The People v. O.J. Simpson isn't a courtroom drama. It's not a campy retelling of the "trial of the century." It's not even a true crime thriller.
Okay, yes, it is occasionally all of those things, but as "The Verdict," the final episode of the 10-part miniseries, winds down, it reveals that The People v. O.J. Simpson is also something else: a ghost story.
The ghost that haunts the series, however, isn't any conventional spirit. It is, instead, the trial itself, the inescapable force that thrust a spotlight on everybody associated with it. On the whole, The People v. O.J. Simpson has a satirical bite to it, but "The Verdict" firmly situates its story in the realm of tragedy. Nearly all of the people involved in the trial — regardless of your opinion on Simpson's guilt or innocence — were destroyed by their association with it. It became the defining moment of their lives, and one that's been extremely difficult to escape.
Even more haunting than the trial, though, is the miniseries' final image: happy, smiling, living photos of Nicole Brown Simpson and Ron Goldman, the two murder victims. Until this concluding scene, the series hasn't ever depicted them directly — not even as bloodied corpses, as many other crime shows would do. Somehow, the two people whose deaths the trial was supposed to achieve justice for were completely forgotten.
No wonder the trial itself haunts these people. It has unfinished business.
The People v. O.J. Simpson uses what we know against us
I posited around the miniseries' midway point that its greatest trick has been to illustrate just how completely the O.J. Simpson trial predicted the modern world we live in, beyond simply the 24/7 nature of the news coverage that essentially invented many of the tropes of reality television.
But the series also cannily relies on that notion to stir terror in moments of particular importance — as when attorney for the prosecution Christopher Darden (a magnificent, magnetic Sterling K. Brown) suggests that, hey, it might be kind of fun if O.J. were to try on the famous gloves right there in the courtroom. Watching in 2016, we know the spectacle will doom the trial; back in 1995, Darden thinks he's just had a great idea.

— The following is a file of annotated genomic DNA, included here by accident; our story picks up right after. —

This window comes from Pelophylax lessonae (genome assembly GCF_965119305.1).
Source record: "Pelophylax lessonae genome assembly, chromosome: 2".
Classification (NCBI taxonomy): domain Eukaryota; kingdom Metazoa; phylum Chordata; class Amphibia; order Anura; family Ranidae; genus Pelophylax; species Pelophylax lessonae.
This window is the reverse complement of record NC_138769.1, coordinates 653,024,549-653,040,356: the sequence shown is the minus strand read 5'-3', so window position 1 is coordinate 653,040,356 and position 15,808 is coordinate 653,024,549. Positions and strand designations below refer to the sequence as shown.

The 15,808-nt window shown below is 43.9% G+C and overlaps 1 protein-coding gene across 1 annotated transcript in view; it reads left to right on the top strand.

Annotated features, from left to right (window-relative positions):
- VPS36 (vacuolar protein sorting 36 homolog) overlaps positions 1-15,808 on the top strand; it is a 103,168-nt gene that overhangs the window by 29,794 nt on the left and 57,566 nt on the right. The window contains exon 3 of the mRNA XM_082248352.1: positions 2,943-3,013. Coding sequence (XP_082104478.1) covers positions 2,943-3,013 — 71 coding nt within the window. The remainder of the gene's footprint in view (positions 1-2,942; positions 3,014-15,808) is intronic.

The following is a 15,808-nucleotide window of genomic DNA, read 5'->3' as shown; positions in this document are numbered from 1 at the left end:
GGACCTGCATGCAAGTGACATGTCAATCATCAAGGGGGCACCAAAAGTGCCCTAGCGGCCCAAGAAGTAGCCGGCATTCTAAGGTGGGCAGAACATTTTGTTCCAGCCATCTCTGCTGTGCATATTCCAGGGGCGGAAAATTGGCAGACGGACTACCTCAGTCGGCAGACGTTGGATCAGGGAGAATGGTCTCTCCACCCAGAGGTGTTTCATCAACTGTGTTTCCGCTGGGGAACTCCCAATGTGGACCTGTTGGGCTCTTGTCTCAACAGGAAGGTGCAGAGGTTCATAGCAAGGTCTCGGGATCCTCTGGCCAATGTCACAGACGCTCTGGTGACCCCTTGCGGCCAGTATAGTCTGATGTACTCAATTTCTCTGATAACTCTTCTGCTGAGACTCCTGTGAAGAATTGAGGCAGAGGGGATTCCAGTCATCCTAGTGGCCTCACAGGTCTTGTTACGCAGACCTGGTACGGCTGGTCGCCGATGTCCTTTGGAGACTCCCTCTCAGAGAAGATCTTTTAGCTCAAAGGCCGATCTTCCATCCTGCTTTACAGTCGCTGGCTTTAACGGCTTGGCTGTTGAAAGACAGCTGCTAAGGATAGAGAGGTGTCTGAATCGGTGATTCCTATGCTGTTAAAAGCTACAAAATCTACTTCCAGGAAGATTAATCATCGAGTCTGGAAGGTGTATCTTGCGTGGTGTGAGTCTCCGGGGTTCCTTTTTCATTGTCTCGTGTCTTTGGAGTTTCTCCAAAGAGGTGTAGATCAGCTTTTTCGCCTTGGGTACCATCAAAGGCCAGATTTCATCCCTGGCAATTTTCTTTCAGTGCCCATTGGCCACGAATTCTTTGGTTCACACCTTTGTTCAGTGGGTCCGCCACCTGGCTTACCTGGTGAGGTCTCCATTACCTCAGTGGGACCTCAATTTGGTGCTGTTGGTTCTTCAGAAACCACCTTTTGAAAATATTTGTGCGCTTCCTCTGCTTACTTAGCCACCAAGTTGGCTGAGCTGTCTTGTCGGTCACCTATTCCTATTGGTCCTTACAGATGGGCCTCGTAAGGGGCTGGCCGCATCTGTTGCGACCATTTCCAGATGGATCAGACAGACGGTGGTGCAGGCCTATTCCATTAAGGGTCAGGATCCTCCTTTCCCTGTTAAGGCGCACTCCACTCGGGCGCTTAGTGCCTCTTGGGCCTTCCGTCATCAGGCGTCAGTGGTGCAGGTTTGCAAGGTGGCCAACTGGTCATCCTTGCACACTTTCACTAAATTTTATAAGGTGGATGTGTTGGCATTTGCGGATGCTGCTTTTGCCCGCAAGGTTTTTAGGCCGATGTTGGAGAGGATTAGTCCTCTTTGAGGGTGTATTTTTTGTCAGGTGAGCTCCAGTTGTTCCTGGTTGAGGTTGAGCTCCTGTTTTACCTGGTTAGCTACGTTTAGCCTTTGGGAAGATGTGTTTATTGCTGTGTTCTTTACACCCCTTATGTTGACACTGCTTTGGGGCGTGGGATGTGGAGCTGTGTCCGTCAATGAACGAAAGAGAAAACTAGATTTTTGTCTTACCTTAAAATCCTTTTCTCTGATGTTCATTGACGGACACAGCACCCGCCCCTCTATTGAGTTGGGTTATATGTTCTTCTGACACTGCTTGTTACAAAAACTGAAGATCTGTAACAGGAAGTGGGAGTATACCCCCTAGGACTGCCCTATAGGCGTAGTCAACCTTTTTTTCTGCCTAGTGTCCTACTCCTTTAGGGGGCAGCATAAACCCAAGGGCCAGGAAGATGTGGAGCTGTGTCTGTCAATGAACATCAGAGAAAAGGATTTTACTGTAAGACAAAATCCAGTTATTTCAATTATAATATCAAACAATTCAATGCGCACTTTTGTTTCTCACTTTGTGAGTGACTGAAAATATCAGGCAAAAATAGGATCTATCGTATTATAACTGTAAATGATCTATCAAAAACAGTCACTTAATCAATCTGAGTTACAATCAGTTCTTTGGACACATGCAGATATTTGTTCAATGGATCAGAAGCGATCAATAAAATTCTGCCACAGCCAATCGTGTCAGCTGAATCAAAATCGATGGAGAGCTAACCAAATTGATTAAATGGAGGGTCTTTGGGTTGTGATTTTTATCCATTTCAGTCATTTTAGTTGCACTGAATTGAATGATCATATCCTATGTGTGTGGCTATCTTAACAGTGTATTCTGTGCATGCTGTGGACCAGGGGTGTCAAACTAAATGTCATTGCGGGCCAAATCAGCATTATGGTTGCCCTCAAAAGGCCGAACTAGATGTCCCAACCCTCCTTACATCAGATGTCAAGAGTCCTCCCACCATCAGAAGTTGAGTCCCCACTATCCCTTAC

This divide between people's great ideas and the failure we know they will yield is a hallmark of the period piece, but particularly of the period piece on television. Whether it's Mad Men or The Americans, TV is terrific at depicting characters who fall on the wrong side of history, who are doomed to fail simply because of their allegiances.
The People v. O.J. Simpson turns this benefit of hindsight into a near art form. Even Johnnie Cochran (Courtney B. Vance), the attorney who successfully wins acquittal for Simpson by arguing, accurately, that the Los Angeles Police Department has a shameful history of abusing its power when it comes to black men, believes that he has turned the bright spotlight of the trial upon police mistreatment of black suspects.
Again, we know that Cochran is too hopeful. The Simpson trial was a momentary blip when public attention was focused, somewhat, on police violence. (Arguably, trial diehards were always much more interested in the spectacle.) What good Cochran gleans from the moment falls to ruin as surely as everything else, and the audience is left to ponder the irony that the man Cochran successfully set free with this defense strategy almost certainly committed the crimes he was accused of.
The series comes down on the side of guilt or innocence — subtly, at least
Before The People v. O.J. Simpson began its run, its chief writers (Scott Alexander and Larry Karaszewski) and producers (who include TV super-producer Ryan Murphy, also director of "The Verdict") insisted at a press conference that the series was officially agnostic as to Simpson's guilt or innocence. Sure, the early episodes seemed to suggest that he was irrefutably guilty, but later episodes would explain why the jury eventually voted not to convict.